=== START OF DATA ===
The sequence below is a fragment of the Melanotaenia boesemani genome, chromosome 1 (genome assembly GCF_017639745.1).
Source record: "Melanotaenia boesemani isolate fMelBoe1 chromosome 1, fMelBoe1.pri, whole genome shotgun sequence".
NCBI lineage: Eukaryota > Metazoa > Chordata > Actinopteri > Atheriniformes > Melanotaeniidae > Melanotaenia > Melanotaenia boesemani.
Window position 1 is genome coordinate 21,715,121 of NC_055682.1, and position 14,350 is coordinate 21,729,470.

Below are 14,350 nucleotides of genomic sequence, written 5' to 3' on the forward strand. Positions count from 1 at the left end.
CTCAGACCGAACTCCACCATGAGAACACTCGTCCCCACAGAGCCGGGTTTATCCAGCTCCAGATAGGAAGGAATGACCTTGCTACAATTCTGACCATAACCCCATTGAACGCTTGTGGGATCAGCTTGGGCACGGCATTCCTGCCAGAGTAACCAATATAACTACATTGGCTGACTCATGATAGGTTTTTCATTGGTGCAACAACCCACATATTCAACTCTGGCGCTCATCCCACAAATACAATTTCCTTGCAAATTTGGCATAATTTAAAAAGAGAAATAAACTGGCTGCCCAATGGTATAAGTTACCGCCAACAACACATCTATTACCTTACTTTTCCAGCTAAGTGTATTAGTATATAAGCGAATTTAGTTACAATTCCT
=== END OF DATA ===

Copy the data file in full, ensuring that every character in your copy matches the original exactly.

The sequence below is a fragment of the Melanotaenia boesemani genome, chromosome 1 (genome assembly GCF_017639745.1).
Source record: "Melanotaenia boesemani isolate fMelBoe1 chromosome 1, fMelBoe1.pri, whole genome shotgun sequence".
NCBI lineage: Eukaryota > Metazoa > Chordata > Actinopteri > Atheriniformes > Melanotaeniidae > Melanotaenia > Melanotaenia boesemani.
Window position 1 is genome coordinate 21,715,121 of NC_055682.1, and position 14,350 is coordinate 21,729,470.

Below are 14,350 nucleotides of genomic sequence, written 5' to 3' on the forward strand. Positions count from 1 at the left end.
CTCAGACCGAACTCCACCATGAGAACACTCGTCCCCACAGAGCCGGGTTTATCCAGCTCCAGATAGGAAGGAATGACCTTGCTACAATTCTGACCATAACCCCATTGAACGCTTGTGGGATCAGCTTGGGCACGGCATTCCTGCCAGAGTAACCAATATAACTACATTGGCTGACTCATGATAGGTTTTTCATTGGTGCAACAACCCACATATTCAACTCTGGCGCTCATCCCACAAATACAATTTCCTTGCAAATTTGGCATAATTTAAAAAGAGAAATAAACTGGCTGCCCAATGGTATAAGTTACCGCCAACAACACATCTATTACCTTACTTTTCCAGCTAAGTGTATTAGTATATAAGCGAATTTAGTTACAATTCCT